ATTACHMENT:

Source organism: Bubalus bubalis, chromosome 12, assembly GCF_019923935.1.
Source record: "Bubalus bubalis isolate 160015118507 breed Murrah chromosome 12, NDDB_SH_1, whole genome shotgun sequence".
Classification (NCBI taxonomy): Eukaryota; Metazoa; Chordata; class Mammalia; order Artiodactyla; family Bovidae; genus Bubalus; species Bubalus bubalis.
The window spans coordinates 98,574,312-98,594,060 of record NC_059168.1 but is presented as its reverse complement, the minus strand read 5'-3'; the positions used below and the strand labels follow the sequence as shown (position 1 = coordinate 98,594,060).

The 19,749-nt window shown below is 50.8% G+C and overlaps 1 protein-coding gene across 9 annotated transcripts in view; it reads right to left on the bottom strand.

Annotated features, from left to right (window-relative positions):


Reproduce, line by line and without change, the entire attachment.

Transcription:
Source organism: Bubalus bubalis, chromosome 12, assembly GCF_019923935.1.
Source record: "Bubalus bubalis isolate 160015118507 breed Murrah chromosome 12, NDDB_SH_1, whole genome shotgun sequence".
Classification (NCBI taxonomy): Eukaryota; Metazoa; Chordata; class Mammalia; order Artiodactyla; family Bovidae; genus Bubalus; species Bubalus bubalis.
The window spans coordinates 98,574,312-98,594,060 of record NC_059168.1 but is presented as its reverse complement, the minus strand read 5'-3'; the positions used below and the strand labels follow the sequence as shown (position 1 = coordinate 98,594,060).

The 19,749-nt window shown below is 50.8% G+C and overlaps 1 protein-coding gene across 9 annotated transcripts in view; it reads right to left on the bottom strand.

Annotated features, from left to right (window-relative positions):